During 1984-85 the Smithsonian organized the first joint venture of the National Portrait Gallery and the National Museum of American Art, in an effort to combine the special viewpoints of the two institutions and give new resonance to the study of American art. The subject of this landmark exhibition was Erastus Salisbury Field, a so-called "primitive" painter from rural New England renowned both for his evocative portraits and his imaginative mythological, Biblical, and historical canvases. His is a remarkable and distinctly American story.
Erastus Salisbury Field and his twin sister, Salome, were born to Erastus and Salome Ashley Field on May 19, 1805 in Leverett, Massachusetts. During his long life Erastus was never to wander more than 200 miles away from this rural setting. Apart from a couple of journeys to New York and some travels in Connecticut, Field lived entirely in rural Massachusetts. He enjoyed the pleasures of a New England childhood--skating, sugaring-off, family parties with his many relatives--and attended grammar school, where he studied a great deal of history and learned to read the Bible. Raised a strict Congregationalist among the spiritual heirs of Jonathan Edwards and the Great Awakening of the 18th century, Field learned at a very young age to value scripture. Its influence is evident in many of his paintings, especially in the didactic essay at the base of The Historical Monument of the American Republic and in the Biblical scenes he painted later in his career. As a boy, Field was given scraps of cardboard on which to try his hand at painting. Early demonstrations of ability led his parents to send him to New York to study with Samuel F. B. Morse, at the time a well-known portraitist, from whom Field absorbed urban influences and acquired a knowledge of academic models. During General Lafayette's widely heralded 1824 visit to the United States, Morse won the prized commission of painting the hero's portrait for the city of New York. Field met Lafayette in Morse's studio and long remembered the occasion, later commemorating the general's visit in a panel of the Monument.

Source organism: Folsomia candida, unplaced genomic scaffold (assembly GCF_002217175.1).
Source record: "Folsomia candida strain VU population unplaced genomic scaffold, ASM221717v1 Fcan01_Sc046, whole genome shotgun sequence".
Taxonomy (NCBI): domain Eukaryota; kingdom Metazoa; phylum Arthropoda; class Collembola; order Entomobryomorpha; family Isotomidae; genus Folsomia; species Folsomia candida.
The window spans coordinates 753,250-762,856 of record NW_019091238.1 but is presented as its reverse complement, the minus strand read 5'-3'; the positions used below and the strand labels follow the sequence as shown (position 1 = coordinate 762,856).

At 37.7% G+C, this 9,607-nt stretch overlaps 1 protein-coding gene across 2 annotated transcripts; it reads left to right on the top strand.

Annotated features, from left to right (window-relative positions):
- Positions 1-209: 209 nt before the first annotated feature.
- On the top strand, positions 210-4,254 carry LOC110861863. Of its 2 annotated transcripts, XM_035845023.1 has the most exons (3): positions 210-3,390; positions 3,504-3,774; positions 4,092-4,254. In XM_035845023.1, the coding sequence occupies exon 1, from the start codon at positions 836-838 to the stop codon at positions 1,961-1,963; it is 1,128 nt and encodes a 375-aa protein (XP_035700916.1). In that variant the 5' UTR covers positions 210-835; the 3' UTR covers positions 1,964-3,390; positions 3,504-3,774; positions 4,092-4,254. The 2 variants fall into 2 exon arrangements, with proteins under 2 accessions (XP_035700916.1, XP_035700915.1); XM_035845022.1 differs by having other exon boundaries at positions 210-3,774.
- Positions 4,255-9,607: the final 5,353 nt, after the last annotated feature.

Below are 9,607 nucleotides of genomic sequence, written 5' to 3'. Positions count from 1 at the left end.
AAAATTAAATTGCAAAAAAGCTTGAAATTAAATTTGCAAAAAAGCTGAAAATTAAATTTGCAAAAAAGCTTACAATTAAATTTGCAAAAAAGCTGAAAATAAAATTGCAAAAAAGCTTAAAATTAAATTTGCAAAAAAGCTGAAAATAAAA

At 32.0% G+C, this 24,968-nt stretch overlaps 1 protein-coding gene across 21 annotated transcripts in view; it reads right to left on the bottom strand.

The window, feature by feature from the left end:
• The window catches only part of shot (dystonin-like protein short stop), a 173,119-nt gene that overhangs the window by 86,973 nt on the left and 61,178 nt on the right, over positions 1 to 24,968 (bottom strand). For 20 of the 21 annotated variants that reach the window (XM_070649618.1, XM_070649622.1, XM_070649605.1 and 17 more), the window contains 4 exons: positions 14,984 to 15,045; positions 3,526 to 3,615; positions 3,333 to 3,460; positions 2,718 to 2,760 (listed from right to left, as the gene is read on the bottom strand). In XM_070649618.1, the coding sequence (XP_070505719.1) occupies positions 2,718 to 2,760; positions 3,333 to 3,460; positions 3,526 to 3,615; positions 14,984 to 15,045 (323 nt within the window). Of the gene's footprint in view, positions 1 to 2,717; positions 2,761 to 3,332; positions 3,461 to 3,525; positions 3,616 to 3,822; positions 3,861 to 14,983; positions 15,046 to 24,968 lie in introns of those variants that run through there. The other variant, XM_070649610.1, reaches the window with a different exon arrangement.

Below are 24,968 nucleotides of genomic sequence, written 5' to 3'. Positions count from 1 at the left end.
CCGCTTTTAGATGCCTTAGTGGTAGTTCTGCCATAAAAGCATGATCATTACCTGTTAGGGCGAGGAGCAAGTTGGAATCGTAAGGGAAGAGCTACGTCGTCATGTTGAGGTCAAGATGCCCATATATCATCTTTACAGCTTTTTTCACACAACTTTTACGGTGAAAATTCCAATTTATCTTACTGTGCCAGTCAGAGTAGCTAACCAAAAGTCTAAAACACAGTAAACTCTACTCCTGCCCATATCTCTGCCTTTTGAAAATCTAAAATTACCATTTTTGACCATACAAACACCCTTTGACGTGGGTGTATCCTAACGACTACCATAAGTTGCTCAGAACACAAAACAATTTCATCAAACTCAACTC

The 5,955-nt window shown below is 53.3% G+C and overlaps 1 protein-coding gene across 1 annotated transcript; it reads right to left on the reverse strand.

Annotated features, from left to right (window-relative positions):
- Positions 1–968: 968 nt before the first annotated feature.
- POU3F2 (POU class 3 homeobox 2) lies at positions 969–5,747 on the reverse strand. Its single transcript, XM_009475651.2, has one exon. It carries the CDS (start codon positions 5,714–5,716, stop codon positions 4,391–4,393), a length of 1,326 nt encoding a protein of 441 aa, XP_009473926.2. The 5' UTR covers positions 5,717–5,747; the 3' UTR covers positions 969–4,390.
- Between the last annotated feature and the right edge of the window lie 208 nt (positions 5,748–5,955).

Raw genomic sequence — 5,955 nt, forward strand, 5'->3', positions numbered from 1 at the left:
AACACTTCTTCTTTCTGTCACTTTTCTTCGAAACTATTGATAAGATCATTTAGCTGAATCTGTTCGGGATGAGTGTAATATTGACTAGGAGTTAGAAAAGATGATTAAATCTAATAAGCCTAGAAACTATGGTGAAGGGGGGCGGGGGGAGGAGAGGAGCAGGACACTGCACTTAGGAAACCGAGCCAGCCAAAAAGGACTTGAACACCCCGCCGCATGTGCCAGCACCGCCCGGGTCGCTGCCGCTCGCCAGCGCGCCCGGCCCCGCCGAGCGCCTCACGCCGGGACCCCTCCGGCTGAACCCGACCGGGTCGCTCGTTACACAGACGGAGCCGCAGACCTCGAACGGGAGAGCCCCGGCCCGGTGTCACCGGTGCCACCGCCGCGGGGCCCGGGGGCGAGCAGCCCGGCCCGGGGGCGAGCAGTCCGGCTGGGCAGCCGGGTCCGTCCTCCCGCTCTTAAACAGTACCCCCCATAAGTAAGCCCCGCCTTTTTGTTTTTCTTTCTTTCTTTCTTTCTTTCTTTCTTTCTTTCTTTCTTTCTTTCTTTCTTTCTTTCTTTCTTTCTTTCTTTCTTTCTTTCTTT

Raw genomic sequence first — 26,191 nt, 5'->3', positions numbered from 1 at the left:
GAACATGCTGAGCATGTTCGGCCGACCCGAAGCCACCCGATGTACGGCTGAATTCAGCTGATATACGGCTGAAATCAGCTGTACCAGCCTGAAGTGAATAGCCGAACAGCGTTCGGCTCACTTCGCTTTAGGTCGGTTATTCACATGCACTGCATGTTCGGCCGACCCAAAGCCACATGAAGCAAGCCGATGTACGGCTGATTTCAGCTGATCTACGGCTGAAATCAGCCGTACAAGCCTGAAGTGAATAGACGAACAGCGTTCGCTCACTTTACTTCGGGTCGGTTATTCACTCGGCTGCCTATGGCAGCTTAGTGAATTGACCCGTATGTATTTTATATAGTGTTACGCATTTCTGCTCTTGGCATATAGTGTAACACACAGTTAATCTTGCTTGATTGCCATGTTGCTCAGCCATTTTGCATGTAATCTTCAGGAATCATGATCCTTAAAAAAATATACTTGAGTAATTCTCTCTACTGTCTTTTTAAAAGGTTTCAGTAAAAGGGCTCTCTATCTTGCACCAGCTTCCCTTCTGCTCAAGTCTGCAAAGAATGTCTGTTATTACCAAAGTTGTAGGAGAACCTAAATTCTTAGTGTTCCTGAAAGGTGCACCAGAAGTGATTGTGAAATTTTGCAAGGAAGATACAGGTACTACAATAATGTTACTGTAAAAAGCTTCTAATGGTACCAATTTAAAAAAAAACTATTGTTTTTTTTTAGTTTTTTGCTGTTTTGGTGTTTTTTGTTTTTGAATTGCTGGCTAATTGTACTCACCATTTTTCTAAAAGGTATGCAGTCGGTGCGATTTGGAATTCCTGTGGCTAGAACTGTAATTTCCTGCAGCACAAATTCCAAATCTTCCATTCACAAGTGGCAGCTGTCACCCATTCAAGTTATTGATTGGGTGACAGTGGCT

Field's formal training came to an abrupt end, though, when Morse's young wife died in 1825. Field returned to the farm in Leverett and painted the first of his known works, a portrait of his grandmother, Elizabeth Billings Ashley. For the next fifteen years, Field traversed the Connecticut River Valley and practiced his talent of portraiture. He married Phoebe Gilmer in 1831, and their only child, Henrietta, was born the next year. His work during this period is bold and dramatic, transforming rural Yankee farmers and their wives into provincial royalty. As Field's skill in portraiture increased, however, the influence of painters like Thomas Cole was establishing landscape painting as the rapidly gathering mainstream of mid-century American art. Yet despite his vividly pastoral surroundings, Field concentrated on portraits--not because of his lack of exposure to art-world currents, but because he could make a living rendering the likenesses of his neighbors.
In 1838 Samuel Morse, Field's previous instructor, brought the daguerreotype from France to the United States. The advent of this new machine hurt the portrait painting business, as patrons clamored for the daguerreotype's astonishingly realistic (and cheaper) likenesses. Field's initial reaction to the daguerreotype was creative. Given the machine's limited range of focus, he emphasized the position of his subjects within a larger context--witness his Moore Family of 1839. What Field's portraits lacked in geometric perspective--his representations usually have the anatomy of playing-card figures--they compensated for in brightly colored costumes and prominently showcased possessions. Despite all the impossibly short waists, narrow shoulders, and too-long arms, Field managed a richly embellished product, one of the best likenesses in rural America. His clients were often members of the burgeoning rural bourgeoisie, those artisans and merchants who were enjoying the first fruits of commercialism brought about by the 19th-century market economy's transformation of the countryside. Field was one of numerous portrait painters who captured the rising prosperity of this class and helped--through a kind of oil-based ancestor worship--to forge its identity.